How do I keep my kids safe at the pool?

Pool Safety Precautions
It's all right to have fun at the pool, but make sure adult supervisors cut down on dangerous horseplay.
It's all right to have fun at the pool, but make sure adult supervisors cut down on dangerous horseplay.
David De Lossy/Digital Vision/Thinkstock

Trouble can brew in your own backyard -- or your neighbor's -- when it comes to backyard pools. To keep the lid on trouble, try these pre-emptive measures:

  • Supervise kids constantly and vigilantly. This is the absolute, essential rule for children's safety. Death by drowning can be frighteningly swift and silent. Ideally, one adult should be in the pool, with another within sight and hearing, to detect any sign that a child may be in trouble.
  • Keep a clean pool. Learn how to use disinfectants and how to check for contaminants in water. Remind swimmers not to use your pool if they're sick or have been sick recently, especially if they suffered from diarrhea.
  • Discourage biting and stinging insects. Standing water is a favorite mosquito breeding ground; don't let water accumulate on pool covers or near the pool. Keep food and drinks, especially sugary stuff, covered when not serving to avoid attracting bees. Remember that insect repellents, if used, must be reapplied after swimming.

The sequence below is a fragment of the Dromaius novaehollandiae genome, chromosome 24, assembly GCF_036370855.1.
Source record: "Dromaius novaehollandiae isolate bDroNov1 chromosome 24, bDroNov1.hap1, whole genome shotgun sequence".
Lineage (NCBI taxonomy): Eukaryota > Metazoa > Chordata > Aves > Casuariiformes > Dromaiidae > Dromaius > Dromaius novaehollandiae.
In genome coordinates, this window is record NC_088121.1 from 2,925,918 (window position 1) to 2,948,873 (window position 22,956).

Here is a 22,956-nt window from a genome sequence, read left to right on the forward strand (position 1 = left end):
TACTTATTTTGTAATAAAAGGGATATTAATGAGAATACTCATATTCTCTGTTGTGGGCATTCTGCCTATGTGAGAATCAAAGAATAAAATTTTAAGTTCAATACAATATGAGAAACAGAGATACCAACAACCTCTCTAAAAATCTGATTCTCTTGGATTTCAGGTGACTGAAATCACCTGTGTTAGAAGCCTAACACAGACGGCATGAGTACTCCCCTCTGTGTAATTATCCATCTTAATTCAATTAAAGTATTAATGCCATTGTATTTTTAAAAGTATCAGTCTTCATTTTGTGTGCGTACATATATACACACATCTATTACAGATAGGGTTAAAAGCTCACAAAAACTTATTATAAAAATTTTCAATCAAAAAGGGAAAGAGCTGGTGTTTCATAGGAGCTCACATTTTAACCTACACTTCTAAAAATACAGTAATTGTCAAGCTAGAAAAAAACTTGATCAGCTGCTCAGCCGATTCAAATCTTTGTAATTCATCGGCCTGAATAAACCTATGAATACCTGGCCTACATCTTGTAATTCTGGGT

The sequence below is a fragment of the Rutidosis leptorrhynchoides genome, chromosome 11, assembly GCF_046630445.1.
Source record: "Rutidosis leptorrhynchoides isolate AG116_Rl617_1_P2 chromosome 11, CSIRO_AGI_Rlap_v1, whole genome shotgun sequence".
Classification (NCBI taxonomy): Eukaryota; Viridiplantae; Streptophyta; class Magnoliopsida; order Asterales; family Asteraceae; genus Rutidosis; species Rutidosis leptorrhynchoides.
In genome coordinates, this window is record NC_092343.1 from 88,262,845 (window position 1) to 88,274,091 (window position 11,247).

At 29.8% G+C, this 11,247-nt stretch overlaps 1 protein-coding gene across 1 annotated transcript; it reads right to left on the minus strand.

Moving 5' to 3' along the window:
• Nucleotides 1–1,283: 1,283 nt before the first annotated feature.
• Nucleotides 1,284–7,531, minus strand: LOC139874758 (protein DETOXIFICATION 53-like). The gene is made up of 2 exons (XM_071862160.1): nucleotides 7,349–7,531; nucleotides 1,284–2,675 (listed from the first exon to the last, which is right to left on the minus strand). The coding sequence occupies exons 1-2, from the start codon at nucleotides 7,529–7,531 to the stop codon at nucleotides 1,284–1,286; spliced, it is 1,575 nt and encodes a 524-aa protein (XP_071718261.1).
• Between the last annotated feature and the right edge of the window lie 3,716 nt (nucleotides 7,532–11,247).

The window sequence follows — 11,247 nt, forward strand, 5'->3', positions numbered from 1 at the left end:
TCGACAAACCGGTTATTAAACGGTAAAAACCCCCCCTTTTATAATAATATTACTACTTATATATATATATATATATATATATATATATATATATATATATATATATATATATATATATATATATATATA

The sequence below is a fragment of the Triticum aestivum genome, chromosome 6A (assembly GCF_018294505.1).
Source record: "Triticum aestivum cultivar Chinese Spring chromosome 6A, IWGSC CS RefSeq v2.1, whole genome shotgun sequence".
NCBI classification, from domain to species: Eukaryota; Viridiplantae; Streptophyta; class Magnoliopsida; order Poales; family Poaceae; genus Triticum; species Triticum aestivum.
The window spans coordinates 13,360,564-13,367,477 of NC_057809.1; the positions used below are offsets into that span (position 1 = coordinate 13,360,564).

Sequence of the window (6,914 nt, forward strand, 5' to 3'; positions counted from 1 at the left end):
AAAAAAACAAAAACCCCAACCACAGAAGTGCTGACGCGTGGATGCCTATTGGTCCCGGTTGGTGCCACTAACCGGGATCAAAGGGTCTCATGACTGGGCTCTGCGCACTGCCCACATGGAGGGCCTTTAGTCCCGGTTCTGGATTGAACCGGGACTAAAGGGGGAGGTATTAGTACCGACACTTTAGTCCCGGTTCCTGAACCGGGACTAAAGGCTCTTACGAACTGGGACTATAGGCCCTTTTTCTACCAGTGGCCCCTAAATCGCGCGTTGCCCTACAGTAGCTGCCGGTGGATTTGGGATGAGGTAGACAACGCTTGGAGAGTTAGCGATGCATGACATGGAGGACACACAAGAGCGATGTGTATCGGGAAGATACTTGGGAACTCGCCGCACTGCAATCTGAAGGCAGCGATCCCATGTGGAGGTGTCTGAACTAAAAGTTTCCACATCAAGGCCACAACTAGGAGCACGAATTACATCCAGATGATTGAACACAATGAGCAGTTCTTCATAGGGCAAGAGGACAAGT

• Remove water toys when the pool isn't in use. Children may fall into the pool while playing with or retrieving the toys.
  • Remove climbable objects surrounding aboveground pools when not in use. This includes not only pool steps and ladders, but any object a resourceful child might use to gain access, such as lawn chairs and riding toys.
  • Learn CPR (cardiopulmonary resuscitation) and first-aid techniques. Opportunities to learn life-saving skills abound. Besides traditional classes, you can buy CPR kits for at-home learning or download training apps for your smartphone. Check with an area hospital or nearest chapter of the American Heart Association or the American Red Cross for details.
  • Teach kids how and when to use 9-1-1. They'll need to know their full name and address and how to describe the emergency. Contact your local police or fire department to learn about teaching programs. Some emergency service providers give lessons at schools and safety fairs, letting kids make practice calls.
  • Keep a cordless or cell phone on hand. A waterproof cell phone case gives added protection.

Faithfully following these rules is one layer of protection, but it can still leave safety gaps. The next page describes equipment that helps to fill them.